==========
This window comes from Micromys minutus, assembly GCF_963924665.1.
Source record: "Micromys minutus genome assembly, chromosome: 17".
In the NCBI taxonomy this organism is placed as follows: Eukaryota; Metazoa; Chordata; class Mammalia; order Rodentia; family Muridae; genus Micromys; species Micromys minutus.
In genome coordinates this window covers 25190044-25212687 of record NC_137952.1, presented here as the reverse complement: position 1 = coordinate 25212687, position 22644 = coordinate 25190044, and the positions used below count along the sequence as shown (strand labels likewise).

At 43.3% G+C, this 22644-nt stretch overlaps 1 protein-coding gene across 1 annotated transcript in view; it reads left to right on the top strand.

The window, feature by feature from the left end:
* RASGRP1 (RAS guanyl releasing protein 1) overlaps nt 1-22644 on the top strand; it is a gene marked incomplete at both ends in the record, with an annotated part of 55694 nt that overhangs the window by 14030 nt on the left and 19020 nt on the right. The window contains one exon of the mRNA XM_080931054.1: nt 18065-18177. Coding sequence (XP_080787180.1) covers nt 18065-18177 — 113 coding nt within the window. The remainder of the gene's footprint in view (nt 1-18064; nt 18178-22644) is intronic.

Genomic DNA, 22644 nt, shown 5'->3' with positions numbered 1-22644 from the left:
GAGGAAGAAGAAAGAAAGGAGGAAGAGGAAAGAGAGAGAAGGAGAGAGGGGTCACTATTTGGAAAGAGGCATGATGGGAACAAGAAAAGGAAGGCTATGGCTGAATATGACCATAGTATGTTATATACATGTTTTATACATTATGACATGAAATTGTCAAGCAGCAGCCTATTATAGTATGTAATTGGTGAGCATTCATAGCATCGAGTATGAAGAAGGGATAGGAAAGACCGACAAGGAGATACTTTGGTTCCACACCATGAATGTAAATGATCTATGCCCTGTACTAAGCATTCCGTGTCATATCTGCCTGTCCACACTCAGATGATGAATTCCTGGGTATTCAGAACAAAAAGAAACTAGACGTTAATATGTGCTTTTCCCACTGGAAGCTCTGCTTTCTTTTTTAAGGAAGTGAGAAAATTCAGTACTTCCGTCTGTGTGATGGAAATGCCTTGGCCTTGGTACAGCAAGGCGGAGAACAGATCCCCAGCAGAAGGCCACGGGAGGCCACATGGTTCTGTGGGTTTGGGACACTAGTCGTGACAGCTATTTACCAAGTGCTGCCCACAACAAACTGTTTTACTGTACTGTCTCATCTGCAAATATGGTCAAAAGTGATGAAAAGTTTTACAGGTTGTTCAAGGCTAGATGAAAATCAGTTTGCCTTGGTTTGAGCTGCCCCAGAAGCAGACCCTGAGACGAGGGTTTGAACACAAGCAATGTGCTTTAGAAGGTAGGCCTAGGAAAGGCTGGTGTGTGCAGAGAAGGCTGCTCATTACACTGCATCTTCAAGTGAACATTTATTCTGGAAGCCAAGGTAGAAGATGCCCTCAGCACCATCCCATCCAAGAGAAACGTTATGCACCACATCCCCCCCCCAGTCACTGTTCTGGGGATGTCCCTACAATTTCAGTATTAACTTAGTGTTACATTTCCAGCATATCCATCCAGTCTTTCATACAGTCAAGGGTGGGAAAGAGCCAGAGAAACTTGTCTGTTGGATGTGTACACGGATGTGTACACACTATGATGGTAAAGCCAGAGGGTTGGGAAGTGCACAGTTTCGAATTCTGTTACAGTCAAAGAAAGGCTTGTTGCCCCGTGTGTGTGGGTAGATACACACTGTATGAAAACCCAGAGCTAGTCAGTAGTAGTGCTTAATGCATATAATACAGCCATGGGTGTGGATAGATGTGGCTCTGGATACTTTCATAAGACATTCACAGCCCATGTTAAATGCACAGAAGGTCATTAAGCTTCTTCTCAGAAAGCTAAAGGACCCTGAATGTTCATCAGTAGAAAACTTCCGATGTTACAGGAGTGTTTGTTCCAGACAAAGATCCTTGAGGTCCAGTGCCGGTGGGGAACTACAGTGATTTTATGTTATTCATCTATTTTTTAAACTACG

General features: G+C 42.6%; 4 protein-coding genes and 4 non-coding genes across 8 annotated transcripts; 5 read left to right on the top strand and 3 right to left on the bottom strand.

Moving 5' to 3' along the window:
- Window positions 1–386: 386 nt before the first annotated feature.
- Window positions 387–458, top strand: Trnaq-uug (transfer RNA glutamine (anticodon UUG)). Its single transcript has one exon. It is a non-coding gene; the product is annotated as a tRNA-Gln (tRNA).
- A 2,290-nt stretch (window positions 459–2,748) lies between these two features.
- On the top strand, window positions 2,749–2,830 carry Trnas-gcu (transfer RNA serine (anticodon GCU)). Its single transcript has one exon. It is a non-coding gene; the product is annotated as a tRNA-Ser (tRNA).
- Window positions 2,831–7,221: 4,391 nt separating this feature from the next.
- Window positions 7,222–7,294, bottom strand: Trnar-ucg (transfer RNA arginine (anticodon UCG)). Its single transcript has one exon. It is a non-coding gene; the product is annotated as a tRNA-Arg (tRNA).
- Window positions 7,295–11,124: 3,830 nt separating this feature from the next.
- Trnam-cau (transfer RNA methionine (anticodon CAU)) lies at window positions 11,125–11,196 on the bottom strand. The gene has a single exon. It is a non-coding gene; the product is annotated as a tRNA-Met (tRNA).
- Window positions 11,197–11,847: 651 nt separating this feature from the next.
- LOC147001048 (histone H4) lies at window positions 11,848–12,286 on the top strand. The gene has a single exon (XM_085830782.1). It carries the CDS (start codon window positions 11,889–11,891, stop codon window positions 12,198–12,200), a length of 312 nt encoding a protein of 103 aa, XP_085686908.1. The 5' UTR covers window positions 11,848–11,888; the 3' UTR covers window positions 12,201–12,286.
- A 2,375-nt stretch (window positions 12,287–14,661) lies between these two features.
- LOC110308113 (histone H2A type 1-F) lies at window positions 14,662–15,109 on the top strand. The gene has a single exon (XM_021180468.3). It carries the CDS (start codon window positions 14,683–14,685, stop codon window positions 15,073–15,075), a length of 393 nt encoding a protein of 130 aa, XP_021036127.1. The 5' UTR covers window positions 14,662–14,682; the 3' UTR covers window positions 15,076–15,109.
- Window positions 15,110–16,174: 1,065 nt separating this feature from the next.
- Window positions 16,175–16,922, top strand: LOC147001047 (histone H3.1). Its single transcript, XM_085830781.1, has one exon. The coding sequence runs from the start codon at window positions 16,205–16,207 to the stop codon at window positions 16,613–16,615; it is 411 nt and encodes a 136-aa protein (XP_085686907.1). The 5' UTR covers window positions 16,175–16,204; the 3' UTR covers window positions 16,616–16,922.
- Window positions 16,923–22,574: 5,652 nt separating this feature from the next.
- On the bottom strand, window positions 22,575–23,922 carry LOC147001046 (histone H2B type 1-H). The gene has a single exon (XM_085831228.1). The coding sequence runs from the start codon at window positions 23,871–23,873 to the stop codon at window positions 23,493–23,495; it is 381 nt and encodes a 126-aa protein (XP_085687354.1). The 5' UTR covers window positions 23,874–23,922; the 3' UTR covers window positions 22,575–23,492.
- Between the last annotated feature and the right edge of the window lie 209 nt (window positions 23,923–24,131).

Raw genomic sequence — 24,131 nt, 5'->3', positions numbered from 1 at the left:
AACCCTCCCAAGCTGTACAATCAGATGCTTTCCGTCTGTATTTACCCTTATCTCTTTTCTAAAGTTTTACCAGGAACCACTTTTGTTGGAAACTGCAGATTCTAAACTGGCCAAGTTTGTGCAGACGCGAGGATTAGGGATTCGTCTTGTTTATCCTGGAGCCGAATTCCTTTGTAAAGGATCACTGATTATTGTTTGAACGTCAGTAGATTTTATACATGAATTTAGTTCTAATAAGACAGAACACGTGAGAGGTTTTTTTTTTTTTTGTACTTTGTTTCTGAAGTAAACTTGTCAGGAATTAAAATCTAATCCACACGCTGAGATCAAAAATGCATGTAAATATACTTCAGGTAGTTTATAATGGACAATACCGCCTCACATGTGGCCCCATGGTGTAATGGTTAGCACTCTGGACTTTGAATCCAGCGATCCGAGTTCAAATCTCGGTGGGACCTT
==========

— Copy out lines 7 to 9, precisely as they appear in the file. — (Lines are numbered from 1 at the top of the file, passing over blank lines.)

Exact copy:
* RASGRP1 (RAS guanyl releasing protein 1) overlaps nt 1-22644 on the top strand; it is a gene marked incomplete at both ends in the record, with an annotated part of 55694 nt that overhangs the window by 14030 nt on the left and 19020 nt on the right. The window contains one exon of the mRNA XM_080931054.1: nt 18065-18177. Coding sequence (XP_080787180.1) covers nt 18065-18177 — 113 coding nt within the window. The remainder of the gene's footprint in view (nt 1-18064; nt 18178-22644) is intronic.

Genomic DNA, 22644 nt, shown 5'->3' with positions numbered 1-22644 from the left:
GAGGAAGAAGAAAGAAAGGAGGAAGAGGAAAGAGAGAGAAGGAGAGAGGGGTCACTATTTGGAAAGAGGCATGATGGGAACAAGAAAAGGAAGGCTATGGCTGAATATGACCATAGTATGTTATATACATGTTTTATACATTATGACATGAAATTGTCAAGCAGCAGCCTATTATAGTATGTAATTGGTGAGCATTCATAGCATCGAGTATGAAGAAGGGATAGGAAAGACCGACAAGGAGATACTTTGGTTCCACACCATGAATGTAAATGATCTATGCCCTGTACTAAGCATTCCGTGTCATATCTGCCTGTCCACACTCAGATGATGAATTCCTGGGTATTCAGAACAAAAAGAAACTAGACGTTAATATGTGCTTTTCCCACTGGAAGCTCTGCTTTCTTTTTTAAGGAAGTGAGAAAATTCAGTACTTCCGTCTGTGTGATGGAAATGCCTTGGCCTTGGTACAGCAAGGCGGAGAACAGATCCCCAGCAGAAGGCCACGGGAGGCCACATGGTTCTGTGGGTTTGGGACACTAGTCGTGACAGCTATTTACCAAGTGCTGCCCACAACAAACTGTTTTACTGTACTGTCTCATCTGCAAATATGGTCAAAAGTGATGAAAAGTTTTACAGGTTGTTCAAGGCTAGATGAAAATCAGTTTGCCTTGGTTTGAGCTGCCCCAGAAGCAGACCCTGAGACGAGGGTTTGAACACAAGCAATGTGCTTTAGAAGGTAGGCCTAGGAAAGGCTGGTGTGTGCAGAGAAGGCTGCTCATTACACTGCATCTTCAAGTGAACATTTATTCTGGAAGCCAAGGTAGAAGATGCCCTCAGCACCATCCCATCCAAGAGAAACGTTATGCACCACATCCCCCCCCCAGTCACTGTTCTGGGGATGTCCCTACAATTTCAGTATTAACTTAGTGTTACATTTCCAGCATATCCATCCAGTCTTTCATACAGTCAAGGGTGGGAAAGAGCCAGAGAAACTTGTCTGTTGGATGTGTACACGGATGTGTACACACTATGATGGTAAAGCCAGAGGGTTGGGAAGTGCACAGTTTCGAATTCTGTTACAGTCAAAGAAAGGCTTGTTGCCCCGTGTGTGTGGGTAGATACACACTGTATGAAAACCCAGAGCTAGTCAGTAGTAGTGCTTAATGCATATAATACAGCCATGGGTGTGGATAGATGTGGCTCTGGATACTTTCATAAGACATTCACAGCCCATGTTAAATGCACAGAAGGTCATTAAGCTTCTTCTCAGAAAGCTAAAGGACCCTGAATGTTCATCAGTAGAAAACTTCCGATGTTACAGGAGTGTTTGTTCCAGACAAAGATCCTTGAGGTCCAGTGCCGGTGGGGAACTACAGTGATTTTATGTTATTCATCTATTTTTTAAACTACG